Even if the process of placing a fixed deposit varies slightly from one bank to another, opening a fixed deposit account is still very simple. First, determine how much you want to place in your deposit plan. If you do not have a regular savings account in the bank, you will have to fill-in a deposit mandate form. In some banks, you would also need to fill-in reference forms so you can deposit cheques issued by third parties.
The bank will require; passport photograph, proof of identification, a copy recent receipt from any public utilities and a copy of a residence or work permit for foreign account holders is required. If you have existing account(s) in the bank, you need to just fill-in a form stating the following: account name, account number, deposit amount, duration of deposit.
The most important advantage of investing in Fixed Deposit is that, it offers guaranteed return because there are very low risks and uncertainties as compared to investment in stock market. Furthermore fixed deposits are very flexible and convenient in nature because one can have fixed deposit with maturity for 1 month or 1 year with any amount unlike real estate where one needs to invest heavily. In addition, investing in a fixed deposit account earns you a higher interest rate than leaving your money in a savings account as FD’s interest rates are highly negotiable. It is easy to raise a loan against your FD. One can borrow up to 90 per cent of the FD’s amount.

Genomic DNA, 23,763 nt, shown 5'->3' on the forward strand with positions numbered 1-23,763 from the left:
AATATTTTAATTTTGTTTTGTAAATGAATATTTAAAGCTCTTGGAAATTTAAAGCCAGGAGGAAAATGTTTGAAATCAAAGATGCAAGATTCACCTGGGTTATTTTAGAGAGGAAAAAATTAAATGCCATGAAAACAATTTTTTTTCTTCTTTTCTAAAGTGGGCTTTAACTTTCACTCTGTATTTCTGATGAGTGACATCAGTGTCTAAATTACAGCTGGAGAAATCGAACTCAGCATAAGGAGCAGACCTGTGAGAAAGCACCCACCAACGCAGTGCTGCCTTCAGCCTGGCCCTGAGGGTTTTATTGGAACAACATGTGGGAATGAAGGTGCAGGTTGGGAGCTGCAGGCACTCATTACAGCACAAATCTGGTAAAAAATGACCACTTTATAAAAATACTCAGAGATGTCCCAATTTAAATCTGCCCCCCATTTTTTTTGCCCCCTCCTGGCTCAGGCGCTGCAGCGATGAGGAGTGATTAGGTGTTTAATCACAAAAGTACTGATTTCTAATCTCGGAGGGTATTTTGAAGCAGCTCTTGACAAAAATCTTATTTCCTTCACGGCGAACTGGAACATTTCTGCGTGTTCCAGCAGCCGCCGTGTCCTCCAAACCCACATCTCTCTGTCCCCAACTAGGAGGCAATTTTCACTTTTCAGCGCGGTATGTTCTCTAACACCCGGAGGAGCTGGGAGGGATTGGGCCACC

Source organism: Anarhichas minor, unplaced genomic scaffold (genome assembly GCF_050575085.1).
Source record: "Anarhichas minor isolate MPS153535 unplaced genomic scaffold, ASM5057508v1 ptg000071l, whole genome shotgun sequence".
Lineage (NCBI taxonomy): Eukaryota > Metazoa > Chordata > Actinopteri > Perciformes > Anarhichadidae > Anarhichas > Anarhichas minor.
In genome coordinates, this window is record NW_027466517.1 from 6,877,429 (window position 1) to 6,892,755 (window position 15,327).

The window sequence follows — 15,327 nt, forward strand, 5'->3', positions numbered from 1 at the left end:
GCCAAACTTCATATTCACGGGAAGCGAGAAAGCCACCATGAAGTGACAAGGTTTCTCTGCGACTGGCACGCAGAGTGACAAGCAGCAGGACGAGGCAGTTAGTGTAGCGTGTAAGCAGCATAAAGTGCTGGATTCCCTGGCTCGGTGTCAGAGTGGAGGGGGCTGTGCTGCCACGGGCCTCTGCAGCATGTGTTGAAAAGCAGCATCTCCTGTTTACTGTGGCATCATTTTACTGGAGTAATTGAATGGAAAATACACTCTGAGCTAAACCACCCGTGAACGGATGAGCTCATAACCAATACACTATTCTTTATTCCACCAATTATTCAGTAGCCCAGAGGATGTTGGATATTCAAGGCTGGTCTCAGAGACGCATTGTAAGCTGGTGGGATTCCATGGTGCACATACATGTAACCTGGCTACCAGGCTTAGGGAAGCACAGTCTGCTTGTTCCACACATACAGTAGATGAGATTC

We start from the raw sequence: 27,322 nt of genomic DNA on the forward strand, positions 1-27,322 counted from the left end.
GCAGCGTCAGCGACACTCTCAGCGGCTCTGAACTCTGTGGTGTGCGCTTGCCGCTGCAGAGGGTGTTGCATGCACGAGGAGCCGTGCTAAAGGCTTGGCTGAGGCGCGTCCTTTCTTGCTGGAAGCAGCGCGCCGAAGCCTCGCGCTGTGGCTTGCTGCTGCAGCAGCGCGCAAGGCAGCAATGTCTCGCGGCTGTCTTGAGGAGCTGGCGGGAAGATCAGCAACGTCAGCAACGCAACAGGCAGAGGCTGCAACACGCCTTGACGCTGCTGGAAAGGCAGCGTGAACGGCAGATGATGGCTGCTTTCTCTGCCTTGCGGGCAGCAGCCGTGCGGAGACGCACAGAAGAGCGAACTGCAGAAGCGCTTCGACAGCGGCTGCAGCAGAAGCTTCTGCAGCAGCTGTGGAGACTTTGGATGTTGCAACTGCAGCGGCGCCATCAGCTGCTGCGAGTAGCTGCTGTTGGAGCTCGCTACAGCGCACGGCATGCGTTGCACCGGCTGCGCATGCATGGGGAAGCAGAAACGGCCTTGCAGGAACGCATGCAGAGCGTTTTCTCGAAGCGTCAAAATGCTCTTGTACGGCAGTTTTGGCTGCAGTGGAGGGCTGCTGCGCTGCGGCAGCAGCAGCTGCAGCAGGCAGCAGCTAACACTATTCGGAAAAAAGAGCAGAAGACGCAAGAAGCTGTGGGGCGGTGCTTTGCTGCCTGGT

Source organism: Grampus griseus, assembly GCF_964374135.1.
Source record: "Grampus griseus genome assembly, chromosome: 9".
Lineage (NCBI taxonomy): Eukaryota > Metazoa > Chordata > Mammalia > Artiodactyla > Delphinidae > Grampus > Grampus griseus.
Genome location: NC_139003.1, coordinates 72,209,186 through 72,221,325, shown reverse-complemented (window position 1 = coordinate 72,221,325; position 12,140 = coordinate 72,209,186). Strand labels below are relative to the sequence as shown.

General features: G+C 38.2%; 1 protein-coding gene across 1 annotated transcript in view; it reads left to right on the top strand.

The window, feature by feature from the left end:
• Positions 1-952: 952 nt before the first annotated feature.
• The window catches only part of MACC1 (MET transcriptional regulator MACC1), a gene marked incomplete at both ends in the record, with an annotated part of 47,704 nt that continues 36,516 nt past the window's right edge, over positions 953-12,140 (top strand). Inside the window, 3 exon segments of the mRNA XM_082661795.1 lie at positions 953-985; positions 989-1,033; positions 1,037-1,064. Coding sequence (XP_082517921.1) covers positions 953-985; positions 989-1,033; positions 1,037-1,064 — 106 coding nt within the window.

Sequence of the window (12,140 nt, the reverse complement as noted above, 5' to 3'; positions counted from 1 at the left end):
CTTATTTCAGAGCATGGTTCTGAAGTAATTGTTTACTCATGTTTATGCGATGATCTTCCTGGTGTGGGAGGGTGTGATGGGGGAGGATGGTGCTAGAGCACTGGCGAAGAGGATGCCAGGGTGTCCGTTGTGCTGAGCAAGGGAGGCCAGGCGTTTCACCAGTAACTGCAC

As attractive as fixed deposits can be, they may not necessarily be suitable for everyone. One of the biggest disadvantages of investing money in fixed deposit is that, its returns are low compared to other investment options and if the inflation is very high fixed deposit investors are the worst hit as the return from fixed deposit may not be sufficient to cover the high expenses due to inflation.
Also, If one invests all of his or her money in fixed deposits, he or she may not enjoy the benefits of diversification which one get if one invests the money in stock market, real estate, gold and other alternate investments. As far as taxation is concerned fixed deposits are taxed at normal rates of taxation and hence one cannot take the tax benefit from this investment, unlike the infrastructure bonds.
Moreover, because your money is locked away with the bank, often for months, you lose the flexibility of a regular, day-to-day savings or current account. If you do withdraw your money from your fixed deposit account before the agreed maturity date, you will likely be penalised in the form of reduced interest or penalty fees.